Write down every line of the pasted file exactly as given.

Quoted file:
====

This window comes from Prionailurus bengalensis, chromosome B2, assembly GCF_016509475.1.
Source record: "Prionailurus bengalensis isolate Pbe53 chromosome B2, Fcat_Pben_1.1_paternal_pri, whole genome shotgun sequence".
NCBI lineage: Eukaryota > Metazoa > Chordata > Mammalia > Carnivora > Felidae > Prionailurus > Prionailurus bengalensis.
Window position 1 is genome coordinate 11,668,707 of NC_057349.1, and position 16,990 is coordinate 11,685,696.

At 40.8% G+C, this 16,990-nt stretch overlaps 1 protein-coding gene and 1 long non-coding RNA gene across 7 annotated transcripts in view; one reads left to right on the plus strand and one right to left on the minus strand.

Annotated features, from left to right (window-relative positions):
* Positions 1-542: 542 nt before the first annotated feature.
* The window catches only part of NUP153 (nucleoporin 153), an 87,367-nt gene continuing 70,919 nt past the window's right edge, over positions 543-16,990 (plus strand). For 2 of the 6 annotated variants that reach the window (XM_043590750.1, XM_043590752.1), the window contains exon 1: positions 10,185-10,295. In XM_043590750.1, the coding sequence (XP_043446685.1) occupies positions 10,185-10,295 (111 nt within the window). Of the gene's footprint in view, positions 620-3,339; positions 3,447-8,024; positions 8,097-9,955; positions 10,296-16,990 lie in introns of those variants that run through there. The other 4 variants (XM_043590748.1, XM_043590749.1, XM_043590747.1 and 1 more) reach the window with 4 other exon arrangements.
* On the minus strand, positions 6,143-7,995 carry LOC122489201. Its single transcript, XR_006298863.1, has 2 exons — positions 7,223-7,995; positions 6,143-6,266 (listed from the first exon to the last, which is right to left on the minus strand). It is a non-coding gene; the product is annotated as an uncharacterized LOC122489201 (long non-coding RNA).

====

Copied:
This window comes from Prionailurus bengalensis, chromosome B2, assembly GCF_016509475.1.
Source record: "Prionailurus bengalensis isolate Pbe53 chromosome B2, Fcat_Pben_1.1_paternal_pri, whole genome shotgun sequence".
NCBI lineage: Eukaryota > Metazoa > Chordata > Mammalia > Carnivora > Felidae > Prionailurus > Prionailurus bengalensis.
Window position 1 is genome coordinate 11,668,707 of NC_057349.1, and position 16,990 is coordinate 11,685,696.

At 40.8% G+C, this 16,990-nt stretch overlaps 1 protein-coding gene and 1 long non-coding RNA gene across 7 annotated transcripts in view; one reads left to right on the plus strand and one right to left on the minus strand.

Annotated features, from left to right (window-relative positions):
* Positions 1-542: 542 nt before the first annotated feature.
* The window catches only part of NUP153 (nucleoporin 153), an 87,367-nt gene continuing 70,919 nt past the window's right edge, over positions 543-16,990 (plus strand). For 2 of the 6 annotated variants that reach the window (XM_043590750.1, XM_043590752.1), the window contains exon 1: positions 10,185-10,295. In XM_043590750.1, the coding sequence (XP_043446685.1) occupies positions 10,185-10,295 (111 nt within the window). Of the gene's footprint in view, positions 620-3,339; positions 3,447-8,024; positions 8,097-9,955; positions 10,296-16,990 lie in introns of those variants that run through there. The other 4 variants (XM_043590748.1, XM_043590749.1, XM_043590747.1 and 1 more) reach the window with 4 other exon arrangements.
* On the minus strand, positions 6,143-7,995 carry LOC122489201. Its single transcript, XR_006298863.1, has 2 exons — positions 7,223-7,995; positions 6,143-6,266 (listed from the first exon to the last, which is right to left on the minus strand). It is a non-coding gene; the product is annotated as an uncharacterized LOC122489201 (long non-coding RNA).